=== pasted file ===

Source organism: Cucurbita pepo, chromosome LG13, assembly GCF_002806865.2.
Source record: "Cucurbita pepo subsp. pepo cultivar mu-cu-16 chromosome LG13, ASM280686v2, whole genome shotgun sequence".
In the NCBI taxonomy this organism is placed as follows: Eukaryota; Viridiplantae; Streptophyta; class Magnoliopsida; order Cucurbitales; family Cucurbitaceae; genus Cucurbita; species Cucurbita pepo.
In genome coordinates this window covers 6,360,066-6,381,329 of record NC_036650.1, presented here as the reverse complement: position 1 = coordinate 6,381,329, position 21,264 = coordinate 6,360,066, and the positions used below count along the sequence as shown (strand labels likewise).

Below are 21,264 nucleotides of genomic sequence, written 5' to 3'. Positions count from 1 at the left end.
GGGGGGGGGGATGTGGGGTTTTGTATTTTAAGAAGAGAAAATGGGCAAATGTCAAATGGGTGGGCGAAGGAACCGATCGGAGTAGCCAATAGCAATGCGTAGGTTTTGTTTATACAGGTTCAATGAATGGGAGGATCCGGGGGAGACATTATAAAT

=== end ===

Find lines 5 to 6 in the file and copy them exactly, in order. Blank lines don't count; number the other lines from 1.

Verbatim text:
Below are 21,264 nucleotides of genomic sequence, written 5' to 3'. Positions count from 1 at the left end.
GGGGGGGGGGATGTGGGGTTTTGTATTTTAAGAAGAGAAAATGGGCAAATGTCAAATGGGTGGGCGAAGGAACCGATCGGAGTAGCCAATAGCAATGCGTAGGTTTTGTTTATACAGGTTCAATGAATGGGAGGATCCGGGGGAGACATTATAAAT